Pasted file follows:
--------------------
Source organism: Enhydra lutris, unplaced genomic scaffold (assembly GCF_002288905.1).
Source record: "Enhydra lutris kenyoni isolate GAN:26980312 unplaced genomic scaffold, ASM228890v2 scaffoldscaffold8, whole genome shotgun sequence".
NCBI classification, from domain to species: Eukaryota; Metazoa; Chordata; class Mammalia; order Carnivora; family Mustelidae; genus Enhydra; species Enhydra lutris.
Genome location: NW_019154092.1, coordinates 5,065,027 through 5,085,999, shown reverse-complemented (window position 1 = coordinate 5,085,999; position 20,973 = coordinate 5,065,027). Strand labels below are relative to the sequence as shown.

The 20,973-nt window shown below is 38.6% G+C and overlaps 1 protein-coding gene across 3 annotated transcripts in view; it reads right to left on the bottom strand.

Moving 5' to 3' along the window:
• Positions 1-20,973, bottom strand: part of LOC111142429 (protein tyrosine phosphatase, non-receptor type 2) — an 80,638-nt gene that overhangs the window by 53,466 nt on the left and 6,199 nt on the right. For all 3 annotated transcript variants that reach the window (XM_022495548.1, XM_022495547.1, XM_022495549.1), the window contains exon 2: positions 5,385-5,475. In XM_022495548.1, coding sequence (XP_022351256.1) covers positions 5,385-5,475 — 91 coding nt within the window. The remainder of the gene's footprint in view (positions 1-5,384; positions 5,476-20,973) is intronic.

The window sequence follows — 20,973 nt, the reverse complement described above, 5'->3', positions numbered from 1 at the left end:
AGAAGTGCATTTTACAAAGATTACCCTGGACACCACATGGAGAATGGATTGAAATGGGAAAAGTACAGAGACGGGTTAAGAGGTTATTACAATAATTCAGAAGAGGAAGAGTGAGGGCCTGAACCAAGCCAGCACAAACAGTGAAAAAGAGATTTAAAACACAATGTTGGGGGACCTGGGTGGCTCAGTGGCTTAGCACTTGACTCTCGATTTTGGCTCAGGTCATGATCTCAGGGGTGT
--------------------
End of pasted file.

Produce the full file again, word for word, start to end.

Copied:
Source organism: Enhydra lutris, unplaced genomic scaffold (assembly GCF_002288905.1).
Source record: "Enhydra lutris kenyoni isolate GAN:26980312 unplaced genomic scaffold, ASM228890v2 scaffoldscaffold8, whole genome shotgun sequence".
NCBI classification, from domain to species: Eukaryota; Metazoa; Chordata; class Mammalia; order Carnivora; family Mustelidae; genus Enhydra; species Enhydra lutris.
Genome location: NW_019154092.1, coordinates 5,065,027 through 5,085,999, shown reverse-complemented (window position 1 = coordinate 5,085,999; position 20,973 = coordinate 5,065,027). Strand labels below are relative to the sequence as shown.

The 20,973-nt window shown below is 38.6% G+C and overlaps 1 protein-coding gene across 3 annotated transcripts in view; it reads right to left on the bottom strand.

Moving 5' to 3' along the window:
• Positions 1-20,973, bottom strand: part of LOC111142429 (protein tyrosine phosphatase, non-receptor type 2) — an 80,638-nt gene that overhangs the window by 53,466 nt on the left and 6,199 nt on the right. For all 3 annotated transcript variants that reach the window (XM_022495548.1, XM_022495547.1, XM_022495549.1), the window contains exon 2: positions 5,385-5,475. In XM_022495548.1, coding sequence (XP_022351256.1) covers positions 5,385-5,475 — 91 coding nt within the window. The remainder of the gene's footprint in view (positions 1-5,384; positions 5,476-20,973) is intronic.

The window sequence follows — 20,973 nt, the reverse complement described above, 5'->3', positions numbered from 1 at the left end:
AGAAGTGCATTTTACAAAGATTACCCTGGACACCACATGGAGAATGGATTGAAATGGGAAAAGTACAGAGACGGGTTAAGAGGTTATTACAATAATTCAGAAGAGGAAGAGTGAGGGCCTGAACCAAGCCAGCACAAACAGTGAAAAAGAGATTTAAAACACAATGTTGGGGGACCTGGGTGGCTCAGTGGCTTAGCACTTGACTCTCGATTTTGGCTCAGGTCATGATCTCAGGGGTGT